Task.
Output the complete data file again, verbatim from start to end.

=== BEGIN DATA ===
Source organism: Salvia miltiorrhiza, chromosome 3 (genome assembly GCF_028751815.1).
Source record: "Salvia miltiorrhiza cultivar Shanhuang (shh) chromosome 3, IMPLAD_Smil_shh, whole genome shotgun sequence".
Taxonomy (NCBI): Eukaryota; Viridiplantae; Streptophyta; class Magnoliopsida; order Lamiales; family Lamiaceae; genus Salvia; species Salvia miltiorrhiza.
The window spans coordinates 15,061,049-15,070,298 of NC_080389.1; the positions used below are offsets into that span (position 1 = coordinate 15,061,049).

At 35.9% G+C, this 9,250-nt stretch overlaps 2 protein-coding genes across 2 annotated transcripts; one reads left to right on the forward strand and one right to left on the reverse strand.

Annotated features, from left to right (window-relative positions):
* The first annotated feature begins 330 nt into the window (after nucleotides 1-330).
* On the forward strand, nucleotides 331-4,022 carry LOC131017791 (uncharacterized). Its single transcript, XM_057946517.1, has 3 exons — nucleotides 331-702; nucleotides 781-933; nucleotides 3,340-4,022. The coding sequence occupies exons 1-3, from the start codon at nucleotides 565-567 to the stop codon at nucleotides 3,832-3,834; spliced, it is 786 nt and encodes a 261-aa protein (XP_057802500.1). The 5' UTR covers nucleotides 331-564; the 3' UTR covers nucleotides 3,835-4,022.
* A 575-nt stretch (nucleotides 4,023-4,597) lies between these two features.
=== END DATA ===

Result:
Source organism: Salvia miltiorrhiza, chromosome 3 (genome assembly GCF_028751815.1).
Source record: "Salvia miltiorrhiza cultivar Shanhuang (shh) chromosome 3, IMPLAD_Smil_shh, whole genome shotgun sequence".
Taxonomy (NCBI): Eukaryota; Viridiplantae; Streptophyta; class Magnoliopsida; order Lamiales; family Lamiaceae; genus Salvia; species Salvia miltiorrhiza.
The window spans coordinates 15,061,049-15,070,298 of NC_080389.1; the positions used below are offsets into that span (position 1 = coordinate 15,061,049).

At 35.9% G+C, this 9,250-nt stretch overlaps 2 protein-coding genes across 2 annotated transcripts; one reads left to right on the forward strand and one right to left on the reverse strand.

Annotated features, from left to right (window-relative positions):
* The first annotated feature begins 330 nt into the window (after nucleotides 1-330).
* On the forward strand, nucleotides 331-4,022 carry LOC131017791 (uncharacterized). Its single transcript, XM_057946517.1, has 3 exons — nucleotides 331-702; nucleotides 781-933; nucleotides 3,340-4,022. The coding sequence occupies exons 1-3, from the start codon at nucleotides 565-567 to the stop codon at nucleotides 3,832-3,834; spliced, it is 786 nt and encodes a 261-aa protein (XP_057802500.1). The 5' UTR covers nucleotides 331-564; the 3' UTR covers nucleotides 3,835-4,022.
* A 575-nt stretch (nucleotides 4,023-4,597) lies between these two features.